Nineteenth-century coastguards must have formed a close-knit group. Mostly ex-naval men, they presumably shared a sense of camaraderie . Often stationed as coastguards in remote spots, moved every few years to prevent them becoming too friendly with the locals, and often viewed with suspicion by those many locals with smuggling sympathies, coastguards were presumably drawn to marrying each others’ daughters. The more generous notion that “every nice girl loves a sailor” was only to develop later in the general population!

Notwithstanding the slight vestiges of its signal tower, Downeen has significantly more to offer in the way of history – worth a mention as it has led to some confusion in the story of this particular site.

We came across these two further ‘towers’ not too far away from the signal station site – also in Downeen. The first (upper) is classified as designed landscape – a belvedere. The second is a most intriguing tower house, a seemingly impossibly surviving clifftop ruin. On the day we visited, we were unable to get really close to either of these structures, but I was able to find a bit more about them on the internet, including a reference to the belvedere on the National Inventory of Architectural Heritage, where it is described as a ‘Signal Tower’ dating from between 1780 and 1820! In fact, further research has shown that this is a mis-attribution. Both these structures are connected to Castle Downeen. The tower house is described as possibly an O’Cowhig castle taken by crown forces in 1602 and approached by “a little drawbridge of wood”.

Here is the remarkably poised tower house at Downeen. The upper picture is courtesy of rowler21 via Google, 2020. I was delighted to find this small sketch (lower) by George du Noyer, titled Dooneen Castle, Rosscarbery, Sept 1853. Although almost 170 years have passed since du Noyer visited this part of West Cork – possibly in connection with his work for the Ordnance Survey – not much appears to have changed: perhaps the loss of part of the parapet. The ruin was apparently as precariously balanced then as it is now.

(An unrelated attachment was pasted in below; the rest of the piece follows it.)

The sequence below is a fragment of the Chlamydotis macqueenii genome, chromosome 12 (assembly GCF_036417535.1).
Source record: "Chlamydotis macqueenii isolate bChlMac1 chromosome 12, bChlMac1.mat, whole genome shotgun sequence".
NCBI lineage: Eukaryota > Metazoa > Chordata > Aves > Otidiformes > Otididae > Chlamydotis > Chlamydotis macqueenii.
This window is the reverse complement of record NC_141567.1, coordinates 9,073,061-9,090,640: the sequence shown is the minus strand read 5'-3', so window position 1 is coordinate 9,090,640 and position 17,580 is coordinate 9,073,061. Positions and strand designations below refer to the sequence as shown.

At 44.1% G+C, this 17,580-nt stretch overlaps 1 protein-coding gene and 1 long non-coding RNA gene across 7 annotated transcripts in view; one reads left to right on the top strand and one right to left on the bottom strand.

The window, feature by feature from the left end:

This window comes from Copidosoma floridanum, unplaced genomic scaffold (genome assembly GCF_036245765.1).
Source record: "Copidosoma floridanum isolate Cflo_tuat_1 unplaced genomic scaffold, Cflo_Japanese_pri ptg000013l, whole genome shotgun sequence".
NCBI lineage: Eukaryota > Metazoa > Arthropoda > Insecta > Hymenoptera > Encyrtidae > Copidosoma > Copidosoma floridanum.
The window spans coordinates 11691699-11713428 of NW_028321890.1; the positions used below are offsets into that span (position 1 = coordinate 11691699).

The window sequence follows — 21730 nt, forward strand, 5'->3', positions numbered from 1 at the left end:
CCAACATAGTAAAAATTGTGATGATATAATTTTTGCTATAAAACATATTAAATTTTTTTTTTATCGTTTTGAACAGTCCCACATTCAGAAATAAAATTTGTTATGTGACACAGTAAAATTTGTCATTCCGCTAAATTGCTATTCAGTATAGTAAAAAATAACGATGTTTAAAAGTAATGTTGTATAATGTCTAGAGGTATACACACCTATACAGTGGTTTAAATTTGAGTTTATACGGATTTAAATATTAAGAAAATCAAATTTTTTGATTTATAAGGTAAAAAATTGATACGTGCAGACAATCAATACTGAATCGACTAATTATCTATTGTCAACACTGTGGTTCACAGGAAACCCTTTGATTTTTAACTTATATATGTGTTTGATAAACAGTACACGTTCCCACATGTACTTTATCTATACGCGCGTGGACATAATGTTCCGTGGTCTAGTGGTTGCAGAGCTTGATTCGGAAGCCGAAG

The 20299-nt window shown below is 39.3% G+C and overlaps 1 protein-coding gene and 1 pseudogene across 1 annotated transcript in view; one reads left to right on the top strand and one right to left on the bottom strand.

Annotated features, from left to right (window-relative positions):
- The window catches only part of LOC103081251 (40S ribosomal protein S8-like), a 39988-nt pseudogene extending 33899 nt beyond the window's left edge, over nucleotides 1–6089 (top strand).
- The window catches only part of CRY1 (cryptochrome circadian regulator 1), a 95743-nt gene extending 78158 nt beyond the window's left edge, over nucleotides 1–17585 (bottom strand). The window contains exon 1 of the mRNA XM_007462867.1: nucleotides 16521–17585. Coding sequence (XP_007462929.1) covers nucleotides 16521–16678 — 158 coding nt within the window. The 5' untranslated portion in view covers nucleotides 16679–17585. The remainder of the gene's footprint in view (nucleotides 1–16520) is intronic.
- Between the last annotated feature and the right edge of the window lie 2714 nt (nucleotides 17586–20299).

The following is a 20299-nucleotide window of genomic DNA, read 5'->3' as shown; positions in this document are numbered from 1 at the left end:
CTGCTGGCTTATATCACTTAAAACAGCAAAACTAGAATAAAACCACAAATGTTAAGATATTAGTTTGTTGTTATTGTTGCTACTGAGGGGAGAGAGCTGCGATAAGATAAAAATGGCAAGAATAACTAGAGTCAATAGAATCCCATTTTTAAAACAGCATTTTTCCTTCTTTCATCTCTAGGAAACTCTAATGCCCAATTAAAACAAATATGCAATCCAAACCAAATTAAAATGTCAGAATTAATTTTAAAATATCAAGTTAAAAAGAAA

Downeen, with its lush valleys, old stone built settlement, former Coastguard station and this trackway serving a site formerly of great importance in the history of communications in Ireland is worth further exploration. As well as the 16th century tower house there are the abandoned and heavily overgrown remains of an 18th century ‘Country house’. This had a walled garden and the belvedere appears to be part of this. We are always surprised – and delighted – by the sheer volume of history that can be found in these out-of-the-way places, and remember – it is always worth talking to local people if you want to get under the skin of that history!

The previous posts in this series can be found through these links:

Part 1: Kedge Point, Co Cork

Part 2: Ballyroon Mountain, Co Cork

Part 3: Old Head of Kinsale, Co Cork

Part 4: Robert’s Head, Co Cork

Dividing the Day

We were on the trail of Saint Brendan, and the road took us deep into County Kerry. The spring days were blue, and the unparalleled scenery at its best for us. As we made our ways through the high hills and mountain passes we could see across to the coast:

20,000 years ago, ice shaped the Kerry landscape: a huge glacier flowed from here towards the sea. Looking down from An Chonair, the highest mountain pass on the Wild Atlantic Way; the peak in the centre is Mount Brandon, named for Saint Brendan. The header picture shows the burial ground and, beyond, the medieval “Brendan’s House’ at Kilmalkedar, seen through the burgeoning spring growth

Our first call was to the Cathedral in Ardfert, which was built in medieval times over a Christian monastic site founded by the Saint in the sixth century. There’s nothing left of that, but the later buildings, while ruined, are well looked after by the Office of Public Works, and an information centre is open through the summer months – certainly worth a visit.

Seen in Ardfert Cathedral, an image of a woodcut dating from 1479: it shows St Brendan and his monks on their epic voyage in search of Paradise. On the way, they discovered the American continent!

We could not miss a visit to the place of the Saint’s birth in 484 – Fenit, near Tralee – where a monumental bronze sculpture was installed in 2004. It was made by Tighe O Donoghue/Ross of Glenflesk.

It’s hard to do photographic justice to Tighe O Donoghue/Ross of Glenflesk’s sculpture of Saint Brendan in Fenit: he’s depicted as a ‘warrior saint’ (in the same vein as St Fanahan – or St Fionnchú – of Mitchelstown, Co Cork). Certainly he has a heroic character, necessary for someone who embarked on (and returned from) so many adventures

The culmination of our Brendan travels for this trip (there’s so much more yet to be explored) was the medieval site at Kilmalkedar, on the Dingle Peninsula. This monastic settlement is rich in history, and includes St Brendan’s House, and St Brendan’s Oratory. These alone are spectacular monuments, but there are further riches to delight the eye of Irish history enthusiasts. Finola’s post this week concentrates on the wonders of Irish Romanesque architecture, and the ancient stone-roofed church at Kilmalkedar is a prime example.